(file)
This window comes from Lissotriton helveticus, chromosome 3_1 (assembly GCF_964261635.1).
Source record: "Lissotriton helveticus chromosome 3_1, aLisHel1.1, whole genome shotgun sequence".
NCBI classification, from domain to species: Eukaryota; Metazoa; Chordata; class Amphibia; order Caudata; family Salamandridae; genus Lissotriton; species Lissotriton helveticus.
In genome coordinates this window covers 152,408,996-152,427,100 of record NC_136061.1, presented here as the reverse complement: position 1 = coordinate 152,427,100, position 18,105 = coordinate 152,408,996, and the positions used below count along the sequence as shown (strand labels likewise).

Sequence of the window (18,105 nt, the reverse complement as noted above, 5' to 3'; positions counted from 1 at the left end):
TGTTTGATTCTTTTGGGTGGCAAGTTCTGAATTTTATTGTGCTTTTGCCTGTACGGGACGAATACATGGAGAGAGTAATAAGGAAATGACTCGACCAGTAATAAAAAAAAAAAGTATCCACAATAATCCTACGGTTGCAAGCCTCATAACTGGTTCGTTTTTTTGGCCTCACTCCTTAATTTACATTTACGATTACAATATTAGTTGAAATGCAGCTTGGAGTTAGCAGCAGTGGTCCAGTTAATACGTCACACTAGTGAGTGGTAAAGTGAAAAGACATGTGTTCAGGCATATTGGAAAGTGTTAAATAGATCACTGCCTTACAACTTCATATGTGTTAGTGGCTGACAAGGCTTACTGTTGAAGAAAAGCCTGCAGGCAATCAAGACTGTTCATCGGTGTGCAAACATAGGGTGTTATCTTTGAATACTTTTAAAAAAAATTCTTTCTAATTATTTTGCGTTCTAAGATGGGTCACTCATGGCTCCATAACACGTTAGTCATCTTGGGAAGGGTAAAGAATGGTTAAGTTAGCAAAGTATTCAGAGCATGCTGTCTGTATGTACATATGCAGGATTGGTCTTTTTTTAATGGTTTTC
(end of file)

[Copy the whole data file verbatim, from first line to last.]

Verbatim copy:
This window comes from Lissotriton helveticus, chromosome 3_1 (assembly GCF_964261635.1).
Source record: "Lissotriton helveticus chromosome 3_1, aLisHel1.1, whole genome shotgun sequence".
NCBI classification, from domain to species: Eukaryota; Metazoa; Chordata; class Amphibia; order Caudata; family Salamandridae; genus Lissotriton; species Lissotriton helveticus.
In genome coordinates this window covers 152,408,996-152,427,100 of record NC_136061.1, presented here as the reverse complement: position 1 = coordinate 152,427,100, position 18,105 = coordinate 152,408,996, and the positions used below count along the sequence as shown (strand labels likewise).

Sequence of the window (18,105 nt, the reverse complement as noted above, 5' to 3'; positions counted from 1 at the left end):
TGTTTGATTCTTTTGGGTGGCAAGTTCTGAATTTTATTGTGCTTTTGCCTGTACGGGACGAATACATGGAGAGAGTAATAAGGAAATGACTCGACCAGTAATAAAAAAAAAAAGTATCCACAATAATCCTACGGTTGCAAGCCTCATAACTGGTTCGTTTTTTTGGCCTCACTCCTTAATTTACATTTACGATTACAATATTAGTTGAAATGCAGCTTGGAGTTAGCAGCAGTGGTCCAGTTAATACGTCACACTAGTGAGTGGTAAAGTGAAAAGACATGTGTTCAGGCATATTGGAAAGTGTTAAATAGATCACTGCCTTACAACTTCATATGTGTTAGTGGCTGACAAGGCTTACTGTTGAAGAAAAGCCTGCAGGCAATCAAGACTGTTCATCGGTGTGCAAACATAGGGTGTTATCTTTGAATACTTTTAAAAAAAATTCTTTCTAATTATTTTGCGTTCTAAGATGGGTCACTCATGGCTCCATAACACGTTAGTCATCTTGGGAAGGGTAAAGAATGGTTAAGTTAGCAAAGTATTCAGAGCATGCTGTCTGTATGTACATATGCAGGATTGGTCTTTTTTTAATGGTTTTC